Health Minister Robin Swann says NI’s first round of “large scale, door to door” community testing in Kilkeel found new cases of coronavirus that may otherwise have been missed.
Thousands of people in the coastal town are expected to be tested as the Public Health Agency moves to get a grip on the growing Delta variant.
Official figures up to June 3 show that 26 cases of the COVID-19 variation, which originated in India, had already been identified in NI.
But as community tests were rolled out across Kilkeel another nine potential cases had been uncovered by Monday with updated figures on any further cases due to be released on Thursday.
Minister Swann told Belfast Live yesterday morning that Kilkeel testing “has indicated another 15 positive cases – some of them may have been asymptomatic so we wouldn’t have picked those up normally”.
Consultant in Public Health Medicine at the PHA, Dr Brid Farrell, has said early indications show that nine of the 15 are the Delta type.
In regard to the variant, Minister Swann continued: “We are still looking as to the seriousness of it.
“We have seen that it is 40% more transmissible so it’s a variant that will transmit easier. As to whether that actually finishes up in hospitalisations we have yet to see.
“We are assured that the double dose of a vaccine is up to 90% effective against the variant so what I’ll always encourage people to do is go out and get, not just their first vaccine, but also their second.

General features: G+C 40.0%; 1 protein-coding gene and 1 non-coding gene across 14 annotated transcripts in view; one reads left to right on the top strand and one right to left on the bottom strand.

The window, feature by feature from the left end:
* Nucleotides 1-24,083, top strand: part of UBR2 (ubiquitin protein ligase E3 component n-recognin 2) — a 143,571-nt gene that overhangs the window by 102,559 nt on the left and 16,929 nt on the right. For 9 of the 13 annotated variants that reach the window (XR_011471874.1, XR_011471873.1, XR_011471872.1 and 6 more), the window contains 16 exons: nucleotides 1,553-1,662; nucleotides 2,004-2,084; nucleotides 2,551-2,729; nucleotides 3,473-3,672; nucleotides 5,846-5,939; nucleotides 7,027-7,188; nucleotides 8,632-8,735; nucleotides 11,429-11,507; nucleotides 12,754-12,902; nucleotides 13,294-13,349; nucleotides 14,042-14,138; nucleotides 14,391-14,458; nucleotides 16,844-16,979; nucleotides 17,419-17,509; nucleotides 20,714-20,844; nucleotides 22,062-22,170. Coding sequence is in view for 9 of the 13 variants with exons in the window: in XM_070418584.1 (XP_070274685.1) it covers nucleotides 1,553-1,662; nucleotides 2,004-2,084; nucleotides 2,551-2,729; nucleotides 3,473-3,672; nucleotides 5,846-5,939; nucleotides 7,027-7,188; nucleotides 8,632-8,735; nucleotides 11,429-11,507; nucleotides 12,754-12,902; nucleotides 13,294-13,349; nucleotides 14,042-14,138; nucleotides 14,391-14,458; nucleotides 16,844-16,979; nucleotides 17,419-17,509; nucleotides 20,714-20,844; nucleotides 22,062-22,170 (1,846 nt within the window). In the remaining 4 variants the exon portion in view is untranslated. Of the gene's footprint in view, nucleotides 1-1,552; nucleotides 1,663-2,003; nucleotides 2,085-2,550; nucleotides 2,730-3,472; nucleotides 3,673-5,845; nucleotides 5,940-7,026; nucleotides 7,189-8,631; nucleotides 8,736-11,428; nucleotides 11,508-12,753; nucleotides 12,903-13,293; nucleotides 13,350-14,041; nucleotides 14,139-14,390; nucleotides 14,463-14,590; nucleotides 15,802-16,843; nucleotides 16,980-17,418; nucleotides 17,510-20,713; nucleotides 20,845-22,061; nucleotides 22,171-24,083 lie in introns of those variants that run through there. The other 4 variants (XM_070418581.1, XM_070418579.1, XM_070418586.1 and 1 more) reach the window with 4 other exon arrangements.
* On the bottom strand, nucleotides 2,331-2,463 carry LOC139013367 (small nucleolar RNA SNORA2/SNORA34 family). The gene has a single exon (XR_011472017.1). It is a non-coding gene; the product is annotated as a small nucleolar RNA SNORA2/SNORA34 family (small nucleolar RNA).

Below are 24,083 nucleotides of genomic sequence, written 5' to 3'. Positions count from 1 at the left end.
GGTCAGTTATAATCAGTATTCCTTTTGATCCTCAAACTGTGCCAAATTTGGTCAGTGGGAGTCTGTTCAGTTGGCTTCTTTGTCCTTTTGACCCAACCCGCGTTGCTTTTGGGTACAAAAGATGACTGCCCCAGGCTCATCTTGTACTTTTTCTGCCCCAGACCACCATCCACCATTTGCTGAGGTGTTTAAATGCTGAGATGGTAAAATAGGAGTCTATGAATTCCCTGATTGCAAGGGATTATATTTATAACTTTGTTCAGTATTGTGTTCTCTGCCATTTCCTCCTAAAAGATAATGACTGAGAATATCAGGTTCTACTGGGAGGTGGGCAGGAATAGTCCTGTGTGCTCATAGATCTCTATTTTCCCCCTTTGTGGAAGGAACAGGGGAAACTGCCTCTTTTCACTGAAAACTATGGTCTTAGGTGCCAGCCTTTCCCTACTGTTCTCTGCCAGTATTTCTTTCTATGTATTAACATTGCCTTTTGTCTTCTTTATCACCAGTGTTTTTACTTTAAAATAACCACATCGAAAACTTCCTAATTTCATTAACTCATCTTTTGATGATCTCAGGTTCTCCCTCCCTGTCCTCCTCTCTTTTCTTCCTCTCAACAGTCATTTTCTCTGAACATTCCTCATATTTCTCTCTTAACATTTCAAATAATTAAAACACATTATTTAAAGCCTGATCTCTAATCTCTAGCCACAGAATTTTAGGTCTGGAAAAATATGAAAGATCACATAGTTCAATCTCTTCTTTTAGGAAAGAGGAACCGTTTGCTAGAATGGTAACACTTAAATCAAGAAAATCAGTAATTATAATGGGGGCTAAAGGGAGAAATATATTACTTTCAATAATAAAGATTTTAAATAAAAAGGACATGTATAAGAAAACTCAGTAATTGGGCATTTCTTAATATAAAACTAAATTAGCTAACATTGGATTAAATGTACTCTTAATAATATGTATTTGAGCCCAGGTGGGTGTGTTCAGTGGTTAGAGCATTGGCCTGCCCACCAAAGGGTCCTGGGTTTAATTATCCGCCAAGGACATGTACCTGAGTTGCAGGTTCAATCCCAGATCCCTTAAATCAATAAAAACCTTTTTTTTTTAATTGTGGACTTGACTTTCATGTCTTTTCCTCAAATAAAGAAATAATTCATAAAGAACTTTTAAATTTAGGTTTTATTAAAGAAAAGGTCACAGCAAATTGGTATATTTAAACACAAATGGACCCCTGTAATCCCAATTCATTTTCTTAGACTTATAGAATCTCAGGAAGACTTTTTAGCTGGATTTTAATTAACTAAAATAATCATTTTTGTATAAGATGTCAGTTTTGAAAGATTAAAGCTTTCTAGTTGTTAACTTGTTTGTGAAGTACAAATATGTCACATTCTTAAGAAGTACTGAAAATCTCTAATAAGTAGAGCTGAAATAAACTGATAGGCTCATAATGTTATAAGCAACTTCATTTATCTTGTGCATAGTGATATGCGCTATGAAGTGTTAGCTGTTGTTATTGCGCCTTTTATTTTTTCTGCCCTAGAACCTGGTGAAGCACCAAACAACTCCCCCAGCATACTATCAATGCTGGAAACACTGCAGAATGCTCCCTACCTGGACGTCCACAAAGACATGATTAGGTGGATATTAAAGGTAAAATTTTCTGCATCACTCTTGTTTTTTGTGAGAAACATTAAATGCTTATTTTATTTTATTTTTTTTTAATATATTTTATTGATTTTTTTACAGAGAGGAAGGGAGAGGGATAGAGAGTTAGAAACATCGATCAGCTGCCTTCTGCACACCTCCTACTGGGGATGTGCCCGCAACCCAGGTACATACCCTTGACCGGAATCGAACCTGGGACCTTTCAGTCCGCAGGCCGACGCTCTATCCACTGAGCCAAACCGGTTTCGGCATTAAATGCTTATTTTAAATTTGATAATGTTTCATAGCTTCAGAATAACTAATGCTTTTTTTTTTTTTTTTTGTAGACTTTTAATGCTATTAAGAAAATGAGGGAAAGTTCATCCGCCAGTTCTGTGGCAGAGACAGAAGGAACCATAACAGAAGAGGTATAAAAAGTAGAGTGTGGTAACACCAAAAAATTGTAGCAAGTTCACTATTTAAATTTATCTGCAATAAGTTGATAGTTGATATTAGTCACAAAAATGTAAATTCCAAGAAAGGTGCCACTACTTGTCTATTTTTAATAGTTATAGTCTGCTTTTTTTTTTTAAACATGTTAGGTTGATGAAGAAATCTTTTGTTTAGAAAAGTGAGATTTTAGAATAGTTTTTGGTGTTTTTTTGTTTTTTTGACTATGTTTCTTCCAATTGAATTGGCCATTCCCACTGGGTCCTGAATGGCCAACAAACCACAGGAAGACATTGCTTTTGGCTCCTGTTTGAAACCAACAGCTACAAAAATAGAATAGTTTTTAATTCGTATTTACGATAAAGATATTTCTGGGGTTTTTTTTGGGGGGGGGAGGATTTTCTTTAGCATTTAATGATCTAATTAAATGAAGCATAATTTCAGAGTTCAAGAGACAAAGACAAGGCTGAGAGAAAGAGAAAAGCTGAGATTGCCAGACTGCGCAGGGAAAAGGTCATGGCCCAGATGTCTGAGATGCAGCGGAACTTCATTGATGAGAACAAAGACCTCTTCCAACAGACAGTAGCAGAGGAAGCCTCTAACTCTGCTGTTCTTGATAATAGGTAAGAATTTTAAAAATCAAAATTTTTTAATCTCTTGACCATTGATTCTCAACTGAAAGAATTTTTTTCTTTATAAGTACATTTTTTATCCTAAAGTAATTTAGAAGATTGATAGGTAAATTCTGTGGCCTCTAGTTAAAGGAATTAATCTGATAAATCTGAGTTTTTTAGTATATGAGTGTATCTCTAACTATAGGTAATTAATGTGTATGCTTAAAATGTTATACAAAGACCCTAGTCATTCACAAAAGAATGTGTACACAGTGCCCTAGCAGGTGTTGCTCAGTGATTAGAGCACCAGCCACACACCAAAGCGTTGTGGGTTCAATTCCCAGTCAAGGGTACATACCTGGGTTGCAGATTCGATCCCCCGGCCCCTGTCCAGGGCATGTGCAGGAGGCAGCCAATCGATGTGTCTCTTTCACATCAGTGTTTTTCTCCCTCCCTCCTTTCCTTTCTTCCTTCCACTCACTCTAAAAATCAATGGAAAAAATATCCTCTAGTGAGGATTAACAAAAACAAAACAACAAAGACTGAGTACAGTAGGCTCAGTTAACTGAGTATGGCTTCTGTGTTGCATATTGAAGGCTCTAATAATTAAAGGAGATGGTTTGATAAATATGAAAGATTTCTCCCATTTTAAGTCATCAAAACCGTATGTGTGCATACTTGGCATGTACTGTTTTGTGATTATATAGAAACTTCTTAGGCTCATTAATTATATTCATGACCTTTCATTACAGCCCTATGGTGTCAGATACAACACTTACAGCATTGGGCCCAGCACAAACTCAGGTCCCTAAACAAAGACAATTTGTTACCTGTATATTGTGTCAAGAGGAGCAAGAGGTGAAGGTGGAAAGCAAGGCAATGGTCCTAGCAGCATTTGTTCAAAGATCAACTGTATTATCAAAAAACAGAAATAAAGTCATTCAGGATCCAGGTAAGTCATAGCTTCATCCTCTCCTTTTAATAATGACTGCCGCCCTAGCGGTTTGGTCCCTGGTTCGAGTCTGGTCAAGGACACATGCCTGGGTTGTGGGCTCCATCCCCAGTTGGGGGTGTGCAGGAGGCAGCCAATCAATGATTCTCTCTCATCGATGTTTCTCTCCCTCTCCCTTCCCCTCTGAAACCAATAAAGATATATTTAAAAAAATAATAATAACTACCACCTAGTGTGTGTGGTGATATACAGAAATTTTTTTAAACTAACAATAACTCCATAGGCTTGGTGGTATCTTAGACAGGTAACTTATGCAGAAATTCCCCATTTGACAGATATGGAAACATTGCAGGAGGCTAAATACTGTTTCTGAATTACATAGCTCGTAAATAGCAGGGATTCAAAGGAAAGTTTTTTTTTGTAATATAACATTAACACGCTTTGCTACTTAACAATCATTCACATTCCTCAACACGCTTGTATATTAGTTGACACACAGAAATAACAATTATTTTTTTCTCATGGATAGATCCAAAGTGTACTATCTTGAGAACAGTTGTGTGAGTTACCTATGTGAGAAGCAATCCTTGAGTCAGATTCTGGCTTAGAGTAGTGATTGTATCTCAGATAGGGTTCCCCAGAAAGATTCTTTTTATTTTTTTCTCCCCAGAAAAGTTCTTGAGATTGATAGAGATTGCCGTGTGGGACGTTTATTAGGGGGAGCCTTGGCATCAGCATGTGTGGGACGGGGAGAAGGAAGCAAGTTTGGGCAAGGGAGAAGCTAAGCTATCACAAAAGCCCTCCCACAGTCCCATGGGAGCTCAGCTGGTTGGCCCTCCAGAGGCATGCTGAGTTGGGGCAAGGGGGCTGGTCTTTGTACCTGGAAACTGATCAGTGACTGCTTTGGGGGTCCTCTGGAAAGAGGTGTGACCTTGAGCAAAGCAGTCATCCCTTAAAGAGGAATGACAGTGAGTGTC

“We in Northern Ireland were the first part of the United Kingdom to move to vaccine accessibility for everybody over 18 so if you are eligible to do that – please go and get your vaccines.”
A study published in The Lancet on June 3 found that the Pfizer vaccine produces lower levels of antibodies against the Delta variant of coronavirus – leading to suggestions a booster may be needed.
However Minister Swann said: “We have Pfizer and AstraZeneca – they are being effective against all the variants that we have detected to date – and that’s coming through in the central guidance that we are getting from the UK agencies as well.”
Delta is just one of a number of different forms of the virus that have made their way to NI.
Up to June 3, government statistics show there was also one case of Kappa which was also first detected in India, two cases of Eta and 17 of a similar type which both started in the UK, nine cases of Beta which originated in South Africa and 6,220 cases of UK variant Alpha.
There have been no cases of Theta which stemmed from the Philippines, UK-originated Gamma nor Zeta, which was first detected in Brazil.
As tests continue in Kilkeel to try and curb the spread of the Delta variant, the Department of Health has revealed that no coronavirus patients are currently being treated in Intensive Care.
It follows a week in which DoH also recorded no further COVID-19 related deaths.
According to its latest update, the death toll from the virus in Northern Ireland remains at 2,154.
Tuesday’s dashboard also revealed that a further 81 cases have been diagnosed, bringing the total number of positive cases to 123,267 since the pandemic began.
In the last seven days, the department said 546 more people have been diagnosed with the virus.
Meanwhile, no new coronavirus cases have been recorded in the last seven days in 13 post code areas.
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